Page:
Two years later
Anne turned the radio dial in the old red pickup and found the oldies station. She turned it up and sat back, her long hair blowing wildly around her face from the wind streaming in through the open windows. She gathered it all in her fist and sang along to the radio. Matt stared at her, and wondered at the way his life had turned out.
“Are you really okay to be working today?” Matt asked as he got out of the old Ford and ran around the front to open the door for her. She lumbered out of the pickup and stretched her back, her belly sticking out in front of her like she had a basketball tucked under her shirt.
“So far, so good. I promise, you’ll be the first to know,” she said, as she walked toward the restaurant.
One of the first things they’d done after their wedding on the island was open up the restaurant she’d always dreamed of in Old Derby. People came from hours away just to eat at “Chadwicks.” Aside from the restaurant, people also showed up for the weekly light show at the Chadwick cemetery on the island. Okay… so the light show wasn’t real. Matt had rigged up lights and timers, but the tourists loved it, and Libby got to tell the stories of the people buried there once a week. She inserted her ribald humor and good storytelling skills, and people loved it.
Anne walked into the restaurant, and everyone stopped to look at her. She took a shallow breath, all she was capable of this late in her pregnancy, and let it out slowly. “Good,” she said, smiling softly. “Everything looks great.”
“And they did it all without your supervision,” Matt said. “Now find a seat and put your feet up.”
She arched a brow at him. “It’s not everyday your grandmother gets married. It all has to be perfect.” She pointed to the helium tank resting against the wall. “Why don’t you get busy filling up balloons? Then you can stop hovering.”
“Yes, dear,” Matt said with a grin. He went to the tank and started filling balloons, using his red Swiss army knife to cut the ties on the white ribbons. Take care of it, and it’ll take care of you, Uncle Dan had once told him. It was something he never planned to lose, just like Anne. Take care of it, and it’ll take care of you. Take care of Anne, and she’ll take care of you. He’d put that statement, or a similar one, in his wedding vows. He hated comparing her to a Swiss army knife, but she, just like the steel blade and the legacy his uncle had left for him, was something he wanted to take care of for the rest of his life. He’d walked away from her once, but never again. He’d found his way back to her, to Old Derby, to Chadwick Island. His legacy and his future were here. There was no life without her.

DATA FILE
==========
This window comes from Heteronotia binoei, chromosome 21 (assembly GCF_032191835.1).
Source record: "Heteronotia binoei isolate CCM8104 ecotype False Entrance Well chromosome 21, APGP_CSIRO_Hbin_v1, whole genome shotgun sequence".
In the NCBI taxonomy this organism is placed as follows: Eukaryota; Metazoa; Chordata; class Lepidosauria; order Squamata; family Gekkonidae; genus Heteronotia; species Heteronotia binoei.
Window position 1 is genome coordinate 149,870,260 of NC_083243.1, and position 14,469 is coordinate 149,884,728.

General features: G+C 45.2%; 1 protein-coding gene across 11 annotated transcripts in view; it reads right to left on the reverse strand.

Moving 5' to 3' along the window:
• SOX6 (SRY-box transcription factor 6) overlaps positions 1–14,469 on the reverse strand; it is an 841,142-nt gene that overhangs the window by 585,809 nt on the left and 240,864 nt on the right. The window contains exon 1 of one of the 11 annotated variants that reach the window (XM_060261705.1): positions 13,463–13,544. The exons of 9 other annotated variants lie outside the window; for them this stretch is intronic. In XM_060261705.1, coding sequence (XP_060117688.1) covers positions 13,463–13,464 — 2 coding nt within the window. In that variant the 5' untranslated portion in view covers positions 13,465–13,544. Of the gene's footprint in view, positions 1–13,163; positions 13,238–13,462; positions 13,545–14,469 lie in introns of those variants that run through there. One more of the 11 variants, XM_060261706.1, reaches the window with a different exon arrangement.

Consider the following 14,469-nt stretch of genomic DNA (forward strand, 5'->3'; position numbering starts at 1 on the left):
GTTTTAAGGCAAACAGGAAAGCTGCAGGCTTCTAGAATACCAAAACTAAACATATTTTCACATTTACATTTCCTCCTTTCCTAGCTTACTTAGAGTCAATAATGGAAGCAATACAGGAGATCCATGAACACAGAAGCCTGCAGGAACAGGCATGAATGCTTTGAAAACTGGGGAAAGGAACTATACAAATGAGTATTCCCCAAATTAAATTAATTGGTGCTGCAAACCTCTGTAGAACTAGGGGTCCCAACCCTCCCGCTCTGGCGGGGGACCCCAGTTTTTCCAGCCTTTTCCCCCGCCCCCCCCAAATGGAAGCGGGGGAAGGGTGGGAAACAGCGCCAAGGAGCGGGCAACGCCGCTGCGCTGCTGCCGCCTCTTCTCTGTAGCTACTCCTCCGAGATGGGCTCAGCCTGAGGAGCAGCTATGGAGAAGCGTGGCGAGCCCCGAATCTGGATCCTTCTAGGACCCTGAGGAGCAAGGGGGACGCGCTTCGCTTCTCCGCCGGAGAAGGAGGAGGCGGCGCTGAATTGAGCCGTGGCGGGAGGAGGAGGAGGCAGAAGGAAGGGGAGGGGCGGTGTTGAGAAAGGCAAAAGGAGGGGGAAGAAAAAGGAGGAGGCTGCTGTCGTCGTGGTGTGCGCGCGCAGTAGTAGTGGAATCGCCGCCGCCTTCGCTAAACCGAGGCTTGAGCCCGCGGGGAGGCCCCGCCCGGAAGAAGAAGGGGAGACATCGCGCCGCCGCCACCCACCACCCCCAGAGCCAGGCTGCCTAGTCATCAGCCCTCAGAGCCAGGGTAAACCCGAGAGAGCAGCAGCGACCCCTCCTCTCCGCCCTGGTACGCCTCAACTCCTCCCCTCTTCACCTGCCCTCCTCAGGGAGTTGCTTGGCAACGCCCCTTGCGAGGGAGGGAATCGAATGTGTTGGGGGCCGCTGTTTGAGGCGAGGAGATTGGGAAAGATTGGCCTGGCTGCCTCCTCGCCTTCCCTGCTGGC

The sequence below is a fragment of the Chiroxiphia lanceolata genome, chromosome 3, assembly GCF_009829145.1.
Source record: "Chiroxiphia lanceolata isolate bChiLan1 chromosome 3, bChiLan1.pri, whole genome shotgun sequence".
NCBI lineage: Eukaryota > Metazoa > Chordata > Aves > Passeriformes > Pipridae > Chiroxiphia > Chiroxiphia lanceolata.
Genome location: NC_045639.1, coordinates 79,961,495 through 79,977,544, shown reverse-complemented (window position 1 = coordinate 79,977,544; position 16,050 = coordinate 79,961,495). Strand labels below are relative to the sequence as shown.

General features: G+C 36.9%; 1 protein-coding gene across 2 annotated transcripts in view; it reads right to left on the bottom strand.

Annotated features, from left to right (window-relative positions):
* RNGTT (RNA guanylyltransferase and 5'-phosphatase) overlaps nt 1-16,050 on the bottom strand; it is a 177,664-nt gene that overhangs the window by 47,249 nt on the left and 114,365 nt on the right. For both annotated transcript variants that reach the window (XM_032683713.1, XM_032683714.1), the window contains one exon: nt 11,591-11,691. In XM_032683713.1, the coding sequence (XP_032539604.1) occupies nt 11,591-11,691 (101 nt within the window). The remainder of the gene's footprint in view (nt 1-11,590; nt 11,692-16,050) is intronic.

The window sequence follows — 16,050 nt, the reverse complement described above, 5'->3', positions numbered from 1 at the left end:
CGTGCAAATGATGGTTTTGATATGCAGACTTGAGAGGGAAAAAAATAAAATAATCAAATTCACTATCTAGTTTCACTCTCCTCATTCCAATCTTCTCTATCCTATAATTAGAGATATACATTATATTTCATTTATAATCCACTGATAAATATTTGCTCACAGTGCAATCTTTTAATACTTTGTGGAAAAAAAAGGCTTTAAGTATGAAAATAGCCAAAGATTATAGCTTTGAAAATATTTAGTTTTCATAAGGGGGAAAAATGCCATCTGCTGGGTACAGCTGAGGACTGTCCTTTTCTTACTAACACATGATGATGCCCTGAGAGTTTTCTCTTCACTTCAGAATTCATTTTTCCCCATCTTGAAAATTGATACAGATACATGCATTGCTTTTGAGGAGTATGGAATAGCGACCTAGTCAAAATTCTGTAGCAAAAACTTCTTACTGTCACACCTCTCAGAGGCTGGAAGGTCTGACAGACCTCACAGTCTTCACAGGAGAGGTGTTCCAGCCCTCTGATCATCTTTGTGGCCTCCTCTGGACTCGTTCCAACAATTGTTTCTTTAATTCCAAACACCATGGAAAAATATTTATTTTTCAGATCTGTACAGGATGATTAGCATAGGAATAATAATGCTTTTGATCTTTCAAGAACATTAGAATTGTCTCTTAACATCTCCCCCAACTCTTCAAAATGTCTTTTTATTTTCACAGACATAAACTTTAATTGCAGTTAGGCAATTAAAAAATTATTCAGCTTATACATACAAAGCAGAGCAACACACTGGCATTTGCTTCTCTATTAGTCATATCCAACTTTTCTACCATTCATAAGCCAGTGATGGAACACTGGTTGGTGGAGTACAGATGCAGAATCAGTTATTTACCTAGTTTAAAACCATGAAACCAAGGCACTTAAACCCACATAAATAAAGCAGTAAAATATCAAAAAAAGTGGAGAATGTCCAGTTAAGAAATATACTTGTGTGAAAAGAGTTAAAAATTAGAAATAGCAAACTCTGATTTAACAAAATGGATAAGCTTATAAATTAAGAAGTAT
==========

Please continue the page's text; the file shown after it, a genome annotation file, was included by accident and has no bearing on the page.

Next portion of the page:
He’d found his way home.
He filled balloons and kept watch over Anne the rest of the afternoon. “You’re like a gnat,” she complained, as she swatted his arm.
“He’s like a father to be,” Libby said to Anne. “They’re supposed to act like this.”
“Okay. That excuse actually works,” Anne said with a smile.
After the vows were exchanged, leaving not too many dry eyes, everyone ate dinner together at long tables set with white tablecloths and vases of purple hydrangeas nestled next to crisp white linen napkins. The room looked like hope and joy and a clean, fresh future for them all. Or that’s how Anne had told him it was supposed to look. He had to agree. That was his job as a husband. She’d told him that, too.
“You ready to go home?” he asked Anne as he nuzzled her cheek with the tip of his nose. She leaned into him and whispered back, “I’m about to fall asleep where I sit. Can you carry both of us to the truck?”
He pulled back to look down his nose at her. “I can carry both of you as far as you like.”
“Good to know,” she said, yawning. “I want to visit Uncle Dan tomorrow. Okay?”
“Always okay. But only if you’re feeling up to it. I don’t want you to go into this thing exhausted.”
“And by ‘this thing’ you mean the labor and delivery of our son?”
“That’s what I mean. No putting on a brave face and faking it.”
“Matthew Chadwick? Do you think I’ve ever faked it?” She laughed up into his face, pulling him into her joy, the way she always did.
“Well. No,” he said, grinning. “Let’s get out of here and put it to the test.”
“Dreamer,” she said.
They left the reception and made it to the truck before her water broke. There was something of a traffic jam in the hospital parking lot since everyone at Libby and Sam’s wedding had to accompany them. That was life in a small town for you. He loved it. Who knew that he’d love it like that?
Uncle Dan, for one.
They didn’t make it to the island to visit Uncle Dan’s grave the next day. The next day they welcomed Daniel Matthew Chadwick to the population of Old Derby, Maine. He was welcomed warmly, and loudly, by one and all.
No, they didn’t make it to the island that day, and so they didn’t see the tiny white light that hovered for a few minutes above Uncle Dan’s gravestone. It shimmered, it sparkled, and it twinkled for pure joy. And then, slowly, it rose and rose in the still night sky until it was lost to sight.
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